Crash Sites. of Saturn Third. Stages and LM. Ascent Stages

The ultimate observational challenge (and extra-extra credit!) is sighting and identifying the impact sites of the Saturn IVB third stages and LM ascent modules. Not all impacted on the Moon. As with the Apollo landings sites themselves, the impact craters of the Saturn IVB and LM stages are not large enough to be viewed directly with backyard telescopes. The third stage impact craters are about 100 feet or so in diameter, far too small to be seen with Earthbound telescopes. The S-IVB and LM impact sites tended to be in the same general vicinity as the landings them­selves, as seen in Fig. 12.1. Good luck in identifying these sites!

J. L. Chen, How to Find the Apollo Landing Sites,

The Patrick Moore Practical Astronomy Series, DOI 10.1007/978-3-319-06456-7_12, © Springer International Publishing Switzerland 2014

Apollo 15 KM Impact

Apollo 17 LM Ascent Stage

Apollo 14 LM AscenDStage Apollo 12 Landing Site

Apollo 15 S-IVR Impact & Agollo irS-IVB. .

Apollo 13 S4VB

. Apollo 14 S-1VB – ^ * 2^-

Apollo_16 S-IVB

Fig. 12.1 Locations of Saturn IVB and LM Ascent stage Impacts. Courtesy of the author

Fig. 12.2 LRO view of the Apollo 13 S-IVB Third Stage Impact Site. Photo courtesy ofNASA and Arizona State University

The Apollo 13 third stage Saturn-IVB was the first deliberately sent to impact the Moon. The spent S-IVB third stage separated from the Command/Service Module and later impacted the moon north of Mare Cognitum. From the tracking of the radio signals of the rocket, the impact locations on the moon and the impact times were fairly well known. Figure 12.2 was taken by the LRO in 2009.



At the time of the Apollo 13 mission, only the seismometer at Apollo 12 was available, which had been deployed 5 months earlier. The S-IVB impact occurred on April 14, 1970, at a distance of 135 km from that seismic station at longitude 332.11°, latitude -2.56°, elevation 1,166 m. The later Apollo missions all took advantage of their third stages by impacting them on the Moon. With an expanding network of seismometers with each subsequent mission, impacting the known size and weight of the S-IVB third stage served as a calibration tool for all the ALSEP seismometers. The impacts by the S-IVB stages represented unique calibration signals for the Apollo seismic station network, which operated on the lunar surface from 1969 to 1977. Since the rocket impacts occurred at known times and places, the seismic wave velocities, in particular those within the upper lunar crust could be measured directly.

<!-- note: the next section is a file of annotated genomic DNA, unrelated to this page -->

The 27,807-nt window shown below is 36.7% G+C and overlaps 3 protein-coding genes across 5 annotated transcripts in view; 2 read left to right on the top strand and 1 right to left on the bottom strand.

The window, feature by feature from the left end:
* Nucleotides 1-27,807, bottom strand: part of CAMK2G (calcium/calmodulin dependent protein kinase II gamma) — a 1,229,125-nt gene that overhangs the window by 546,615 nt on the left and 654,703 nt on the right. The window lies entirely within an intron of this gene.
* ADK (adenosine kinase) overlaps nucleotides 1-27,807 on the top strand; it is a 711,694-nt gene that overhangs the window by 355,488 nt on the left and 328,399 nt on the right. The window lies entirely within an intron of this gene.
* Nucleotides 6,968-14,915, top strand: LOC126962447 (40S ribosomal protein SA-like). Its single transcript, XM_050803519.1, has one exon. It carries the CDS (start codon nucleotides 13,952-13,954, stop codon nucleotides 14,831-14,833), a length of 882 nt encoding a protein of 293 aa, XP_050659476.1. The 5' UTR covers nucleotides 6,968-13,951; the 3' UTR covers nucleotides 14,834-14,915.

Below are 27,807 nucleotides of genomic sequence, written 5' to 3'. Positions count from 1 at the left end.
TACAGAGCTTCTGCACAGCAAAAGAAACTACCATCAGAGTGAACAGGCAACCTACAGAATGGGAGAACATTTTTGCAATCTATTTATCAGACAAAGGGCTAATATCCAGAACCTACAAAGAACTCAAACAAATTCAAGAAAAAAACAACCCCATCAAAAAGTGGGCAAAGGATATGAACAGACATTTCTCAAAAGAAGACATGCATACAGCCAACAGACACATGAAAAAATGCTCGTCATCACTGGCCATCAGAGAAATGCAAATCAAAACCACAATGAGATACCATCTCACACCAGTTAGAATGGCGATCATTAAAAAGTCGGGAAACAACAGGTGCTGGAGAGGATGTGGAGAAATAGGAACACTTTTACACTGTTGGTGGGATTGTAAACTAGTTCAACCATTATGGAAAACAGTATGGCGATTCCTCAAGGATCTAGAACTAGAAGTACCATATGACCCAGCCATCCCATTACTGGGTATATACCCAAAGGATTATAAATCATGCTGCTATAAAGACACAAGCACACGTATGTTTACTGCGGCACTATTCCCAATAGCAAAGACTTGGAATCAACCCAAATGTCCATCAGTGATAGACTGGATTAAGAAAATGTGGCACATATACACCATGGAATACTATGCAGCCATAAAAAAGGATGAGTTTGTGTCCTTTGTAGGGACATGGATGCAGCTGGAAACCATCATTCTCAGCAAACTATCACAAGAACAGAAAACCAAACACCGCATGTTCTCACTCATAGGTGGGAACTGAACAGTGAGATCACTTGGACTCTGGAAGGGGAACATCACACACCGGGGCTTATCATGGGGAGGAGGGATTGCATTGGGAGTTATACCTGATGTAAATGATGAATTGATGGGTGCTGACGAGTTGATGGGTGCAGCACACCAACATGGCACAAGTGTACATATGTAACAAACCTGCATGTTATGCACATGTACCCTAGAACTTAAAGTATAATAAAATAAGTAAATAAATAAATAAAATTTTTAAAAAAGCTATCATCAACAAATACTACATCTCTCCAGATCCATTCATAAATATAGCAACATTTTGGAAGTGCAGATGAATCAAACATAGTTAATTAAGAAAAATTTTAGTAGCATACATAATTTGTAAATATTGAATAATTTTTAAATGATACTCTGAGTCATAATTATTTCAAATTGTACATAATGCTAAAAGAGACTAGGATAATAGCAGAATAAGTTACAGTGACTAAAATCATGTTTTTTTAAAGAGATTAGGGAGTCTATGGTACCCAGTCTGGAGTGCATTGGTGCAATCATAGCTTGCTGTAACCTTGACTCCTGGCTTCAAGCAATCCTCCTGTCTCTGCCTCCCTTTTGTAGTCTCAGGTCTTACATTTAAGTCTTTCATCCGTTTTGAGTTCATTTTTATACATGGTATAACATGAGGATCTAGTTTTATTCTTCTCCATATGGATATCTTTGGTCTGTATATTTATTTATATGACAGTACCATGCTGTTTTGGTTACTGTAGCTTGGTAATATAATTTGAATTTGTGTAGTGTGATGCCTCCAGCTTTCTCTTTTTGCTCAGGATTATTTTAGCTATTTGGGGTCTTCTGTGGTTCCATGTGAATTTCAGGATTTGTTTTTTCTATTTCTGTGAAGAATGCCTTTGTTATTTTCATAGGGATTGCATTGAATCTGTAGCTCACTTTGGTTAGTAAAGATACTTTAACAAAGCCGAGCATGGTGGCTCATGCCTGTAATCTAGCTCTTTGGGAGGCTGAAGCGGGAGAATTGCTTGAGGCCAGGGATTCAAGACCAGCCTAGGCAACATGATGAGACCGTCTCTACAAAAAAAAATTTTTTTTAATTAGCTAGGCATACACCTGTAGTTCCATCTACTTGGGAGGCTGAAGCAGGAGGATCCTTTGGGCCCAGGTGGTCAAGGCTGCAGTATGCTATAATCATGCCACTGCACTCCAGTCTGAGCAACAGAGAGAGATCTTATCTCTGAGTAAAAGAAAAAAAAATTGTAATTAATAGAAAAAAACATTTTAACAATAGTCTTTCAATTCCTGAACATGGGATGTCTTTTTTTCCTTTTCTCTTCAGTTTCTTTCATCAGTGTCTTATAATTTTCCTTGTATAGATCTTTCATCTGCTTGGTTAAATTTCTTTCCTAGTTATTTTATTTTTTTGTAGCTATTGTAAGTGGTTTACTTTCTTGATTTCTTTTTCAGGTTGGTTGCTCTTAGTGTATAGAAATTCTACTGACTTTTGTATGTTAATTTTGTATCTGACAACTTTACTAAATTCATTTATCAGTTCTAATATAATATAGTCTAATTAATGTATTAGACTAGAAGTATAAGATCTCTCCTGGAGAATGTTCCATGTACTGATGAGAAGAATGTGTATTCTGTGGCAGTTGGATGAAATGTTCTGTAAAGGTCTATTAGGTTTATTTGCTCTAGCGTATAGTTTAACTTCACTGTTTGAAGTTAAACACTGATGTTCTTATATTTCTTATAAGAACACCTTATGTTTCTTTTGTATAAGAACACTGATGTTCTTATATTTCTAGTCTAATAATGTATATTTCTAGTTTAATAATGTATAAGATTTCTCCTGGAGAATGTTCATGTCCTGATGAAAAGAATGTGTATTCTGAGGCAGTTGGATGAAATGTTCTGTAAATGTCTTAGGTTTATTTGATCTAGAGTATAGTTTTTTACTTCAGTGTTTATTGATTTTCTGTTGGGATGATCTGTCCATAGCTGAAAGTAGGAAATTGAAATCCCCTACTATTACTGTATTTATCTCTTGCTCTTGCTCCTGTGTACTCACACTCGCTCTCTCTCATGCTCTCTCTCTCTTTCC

Fig. 12.4 Apollo 14 S-IVB Impact crater taken by LRO. Photo courtesy of NASA and Arizona State University

Upon the return of the Apollo 14 crew to the CM Kitty Hawk, the ascent stage of Antares was sent to the surface of the Moon to provide seismic data. The ascent stage of Lunar Module Antares impacted the Moon on February 6, 7:45 PM EST, at longitude 3.42° S latitude 19.67° W. Both the Apollo 12 PSE and the newly setup Apollo 14 PSE recorded the Antares’s impact, which occurred between the two seismometers. The resulting impact rang for an hour-and-a-half, with both ASE setups recording the event. Antares’ descent stage and the mission’s other equip­ment remain at Fra Mauro at 3.65° S and 17.47° W.

With the precedent established with the Apollo 13 S-IVB third stage, the Apollo 14 Saturn third stage was intentionally impacted onto the Moon at longitude 8.09° South and latitude 26.02° West. Again, this event provided data to the Apollo 12 PSE using a known size and mass.

The LM Falcon, after returning Apollo 15 astronauts Scott and Irwin to Endeavor, was jettisoned and impacted the Moon on August 3, 1971 at 26.36° N and 0.25° E. The empty discarded LM impacted west of the Apollo 15 ALSEP on the other side of valley, roughly 6 miles away from the Apollo 15 ALSEP deploy­ment. Backyard observers viewing the Apollo 15 landing site need only shift their attention to westward to view the impact area of the Falcon.

The Saturn S-IVB third stage impacted the Moon on an earlier of July 29, 1971 at latitude 1.51° S and longitude 11.81° W. The Apollo 15 Saturn IVB impacted relatively near the Apollo 14 ALSEP. So viewing the Apollo 14 landing site will encompass to the east the impact site of the Apollo 15 third stage.